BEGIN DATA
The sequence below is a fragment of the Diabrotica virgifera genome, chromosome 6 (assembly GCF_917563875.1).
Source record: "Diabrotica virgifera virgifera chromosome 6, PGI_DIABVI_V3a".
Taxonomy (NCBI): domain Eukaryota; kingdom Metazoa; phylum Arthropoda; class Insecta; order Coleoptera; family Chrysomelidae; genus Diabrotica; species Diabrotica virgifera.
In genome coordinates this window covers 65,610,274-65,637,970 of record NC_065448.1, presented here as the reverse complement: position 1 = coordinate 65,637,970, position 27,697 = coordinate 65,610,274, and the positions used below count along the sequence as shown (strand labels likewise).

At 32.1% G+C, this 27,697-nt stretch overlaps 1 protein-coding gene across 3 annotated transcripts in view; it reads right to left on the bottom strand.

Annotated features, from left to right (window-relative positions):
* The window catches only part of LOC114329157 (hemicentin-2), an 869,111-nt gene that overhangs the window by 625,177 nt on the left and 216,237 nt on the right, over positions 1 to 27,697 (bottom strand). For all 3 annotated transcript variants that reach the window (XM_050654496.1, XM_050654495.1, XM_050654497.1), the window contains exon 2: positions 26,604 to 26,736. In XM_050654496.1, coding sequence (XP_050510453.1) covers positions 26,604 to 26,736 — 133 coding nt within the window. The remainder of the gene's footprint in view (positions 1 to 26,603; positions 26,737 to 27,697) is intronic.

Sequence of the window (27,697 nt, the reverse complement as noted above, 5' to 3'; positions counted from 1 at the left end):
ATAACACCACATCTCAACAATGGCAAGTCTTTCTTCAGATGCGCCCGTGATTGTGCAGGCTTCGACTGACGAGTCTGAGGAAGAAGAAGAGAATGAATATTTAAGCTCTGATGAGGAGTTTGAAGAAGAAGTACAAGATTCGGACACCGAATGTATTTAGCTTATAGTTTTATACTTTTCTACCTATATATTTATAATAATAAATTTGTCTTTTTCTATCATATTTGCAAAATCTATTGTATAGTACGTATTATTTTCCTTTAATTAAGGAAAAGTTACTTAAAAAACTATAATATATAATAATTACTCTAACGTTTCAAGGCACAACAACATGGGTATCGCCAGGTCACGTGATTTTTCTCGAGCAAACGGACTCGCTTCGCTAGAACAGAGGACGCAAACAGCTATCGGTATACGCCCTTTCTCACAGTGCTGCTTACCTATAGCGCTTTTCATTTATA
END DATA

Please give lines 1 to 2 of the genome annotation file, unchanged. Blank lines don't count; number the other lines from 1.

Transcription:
The sequence below is a fragment of the Diabrotica virgifera genome, chromosome 6 (assembly GCF_917563875.1).
Source record: "Diabrotica virgifera virgifera chromosome 6, PGI_DIABVI_V3a".